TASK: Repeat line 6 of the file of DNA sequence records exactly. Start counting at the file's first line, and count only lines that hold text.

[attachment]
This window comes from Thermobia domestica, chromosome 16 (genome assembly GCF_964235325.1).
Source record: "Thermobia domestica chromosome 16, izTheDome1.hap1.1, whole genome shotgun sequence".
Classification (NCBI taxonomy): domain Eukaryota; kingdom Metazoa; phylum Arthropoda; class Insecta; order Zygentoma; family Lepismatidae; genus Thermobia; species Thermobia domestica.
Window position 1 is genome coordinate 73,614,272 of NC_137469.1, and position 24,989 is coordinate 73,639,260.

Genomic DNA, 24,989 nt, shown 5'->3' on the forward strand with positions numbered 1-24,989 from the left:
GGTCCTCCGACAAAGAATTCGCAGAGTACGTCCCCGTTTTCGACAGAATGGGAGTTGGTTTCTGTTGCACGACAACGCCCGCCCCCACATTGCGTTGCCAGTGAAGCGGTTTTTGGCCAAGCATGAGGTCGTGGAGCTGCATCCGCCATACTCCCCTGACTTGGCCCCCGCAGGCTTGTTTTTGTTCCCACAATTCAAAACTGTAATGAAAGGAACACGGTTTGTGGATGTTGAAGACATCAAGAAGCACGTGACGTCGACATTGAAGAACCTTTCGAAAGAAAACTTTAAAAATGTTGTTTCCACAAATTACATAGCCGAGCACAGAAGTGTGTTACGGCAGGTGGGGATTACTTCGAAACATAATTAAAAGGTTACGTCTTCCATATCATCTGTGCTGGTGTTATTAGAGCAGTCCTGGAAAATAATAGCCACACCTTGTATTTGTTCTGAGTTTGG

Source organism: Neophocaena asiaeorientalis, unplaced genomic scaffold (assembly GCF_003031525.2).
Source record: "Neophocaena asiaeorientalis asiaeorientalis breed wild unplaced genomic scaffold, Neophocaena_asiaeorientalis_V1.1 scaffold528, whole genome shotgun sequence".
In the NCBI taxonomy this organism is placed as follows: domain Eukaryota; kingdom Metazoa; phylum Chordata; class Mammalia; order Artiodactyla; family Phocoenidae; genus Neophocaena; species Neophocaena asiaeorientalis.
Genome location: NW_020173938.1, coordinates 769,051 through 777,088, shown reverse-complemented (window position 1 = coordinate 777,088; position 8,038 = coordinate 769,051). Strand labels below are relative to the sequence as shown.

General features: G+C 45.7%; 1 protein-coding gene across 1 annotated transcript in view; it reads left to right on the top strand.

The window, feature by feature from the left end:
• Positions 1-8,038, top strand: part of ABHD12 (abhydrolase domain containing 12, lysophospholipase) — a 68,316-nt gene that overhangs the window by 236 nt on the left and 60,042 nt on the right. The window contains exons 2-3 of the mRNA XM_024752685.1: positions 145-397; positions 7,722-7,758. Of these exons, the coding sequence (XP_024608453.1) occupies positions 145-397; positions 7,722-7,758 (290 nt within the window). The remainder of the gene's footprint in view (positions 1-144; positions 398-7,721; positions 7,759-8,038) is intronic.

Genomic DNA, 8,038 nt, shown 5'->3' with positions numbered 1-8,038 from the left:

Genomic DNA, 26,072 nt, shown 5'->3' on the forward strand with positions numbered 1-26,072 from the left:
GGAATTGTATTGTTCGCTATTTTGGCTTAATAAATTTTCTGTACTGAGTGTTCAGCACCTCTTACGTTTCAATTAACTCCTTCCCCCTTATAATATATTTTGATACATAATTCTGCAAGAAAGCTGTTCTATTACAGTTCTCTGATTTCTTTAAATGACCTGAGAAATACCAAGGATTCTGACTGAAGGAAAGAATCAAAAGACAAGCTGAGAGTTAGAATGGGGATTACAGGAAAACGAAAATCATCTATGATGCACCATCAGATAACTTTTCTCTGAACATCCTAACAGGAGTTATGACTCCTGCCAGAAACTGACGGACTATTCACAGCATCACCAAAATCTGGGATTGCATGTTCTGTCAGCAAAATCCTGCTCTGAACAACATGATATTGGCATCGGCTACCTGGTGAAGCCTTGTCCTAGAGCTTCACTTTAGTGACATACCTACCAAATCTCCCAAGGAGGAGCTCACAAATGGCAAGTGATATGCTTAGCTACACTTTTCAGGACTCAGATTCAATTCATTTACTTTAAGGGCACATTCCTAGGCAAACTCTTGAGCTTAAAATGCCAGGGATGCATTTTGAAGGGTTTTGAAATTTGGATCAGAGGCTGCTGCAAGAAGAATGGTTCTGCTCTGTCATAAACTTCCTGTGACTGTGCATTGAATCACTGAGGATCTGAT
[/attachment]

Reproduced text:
GGTCCTCCGACAAAGAATTCGCAGAGTACGTCCCCGTTTTCGACAGAATGGGAGTTGGTTTCTGTTGCACGACAACGCCCGCCCCCACATTGCGTTGCCAGTGAAGCGGTTTTTGGCCAAGCATGAGGTCGTGGAGCTGCATCCGCCATACTCCCCTGACTTGGCCCCCGCAGGCTTGTTTTTGTTCCCACAATTCAAAACTGTAATGAAAGGAACACGGTTTGTGGATGTTGAAGACATCAAGAAGCACGTGACGTCGACATTGAAGAACCTTTCGAAAGAAAACTTTAAAAATGTTGTTTCCACAAATTACATAGCCGAGCACAGAAGTGTGTTACGGCAGGTGGGGATTACTTCGAAACATAATTAAAAGGTTACGTCTTCCATATCATCTGTGCTGGTGTTATTAGAGCAGTCCTGGAAAATAATAGCCACACCTTGTATTTGTTCTGAGTTTGG